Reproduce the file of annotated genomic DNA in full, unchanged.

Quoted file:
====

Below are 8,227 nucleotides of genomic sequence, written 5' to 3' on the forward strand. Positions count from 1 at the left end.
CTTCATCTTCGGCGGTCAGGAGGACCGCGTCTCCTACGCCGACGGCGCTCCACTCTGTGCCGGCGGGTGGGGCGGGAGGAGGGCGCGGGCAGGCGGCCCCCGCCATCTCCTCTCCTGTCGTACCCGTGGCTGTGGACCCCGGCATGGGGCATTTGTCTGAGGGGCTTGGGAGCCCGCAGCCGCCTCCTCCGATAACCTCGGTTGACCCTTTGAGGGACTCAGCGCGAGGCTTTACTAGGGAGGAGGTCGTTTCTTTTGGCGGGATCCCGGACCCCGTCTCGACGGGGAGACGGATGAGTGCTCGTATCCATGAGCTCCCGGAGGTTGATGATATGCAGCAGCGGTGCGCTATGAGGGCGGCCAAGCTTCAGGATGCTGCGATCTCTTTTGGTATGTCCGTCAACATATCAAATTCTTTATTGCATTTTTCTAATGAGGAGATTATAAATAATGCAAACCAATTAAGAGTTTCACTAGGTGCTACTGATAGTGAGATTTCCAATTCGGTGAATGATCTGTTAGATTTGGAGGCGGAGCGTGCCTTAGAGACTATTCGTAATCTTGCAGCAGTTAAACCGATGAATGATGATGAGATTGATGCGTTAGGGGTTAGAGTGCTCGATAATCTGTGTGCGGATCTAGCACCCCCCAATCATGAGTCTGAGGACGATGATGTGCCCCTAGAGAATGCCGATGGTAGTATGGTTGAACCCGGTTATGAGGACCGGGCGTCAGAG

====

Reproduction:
Below are 8,227 nucleotides of genomic sequence, written 5' to 3' on the forward strand. Positions count from 1 at the left end.
CTTCATCTTCGGCGGTCAGGAGGACCGCGTCTCCTACGCCGACGGCGCTCCACTCTGTGCCGGCGGGTGGGGCGGGAGGAGGGCGCGGGCAGGCGGCCCCCGCCATCTCCTCTCCTGTCGTACCCGTGGCTGTGGACCCCGGCATGGGGCATTTGTCTGAGGGGCTTGGGAGCCCGCAGCCGCCTCCTCCGATAACCTCGGTTGACCCTTTGAGGGACTCAGCGCGAGGCTTTACTAGGGAGGAGGTCGTTTCTTTTGGCGGGATCCCGGACCCCGTCTCGACGGGGAGACGGATGAGTGCTCGTATCCATGAGCTCCCGGAGGTTGATGATATGCAGCAGCGGTGCGCTATGAGGGCGGCCAAGCTTCAGGATGCTGCGATCTCTTTTGGTATGTCCGTCAACATATCAAATTCTTTATTGCATTTTTCTAATGAGGAGATTATAAATAATGCAAACCAATTAAGAGTTTCACTAGGTGCTACTGATAGTGAGATTTCCAATTCGGTGAATGATCTGTTAGATTTGGAGGCGGAGCGTGCCTTAGAGACTATTCGTAATCTTGCAGCAGTTAAACCGATGAATGATGATGAGATTGATGCGTTAGGGGTTAGAGTGCTCGATAATCTGTGTGCGGATCTAGCACCCCCCAATCATGAGTCTGAGGACGATGATGTGCCCCTAGAGAATGCCGATGGTAGTATGGTTGAACCCGGTTATGAGGACCGGGCGTCAGAG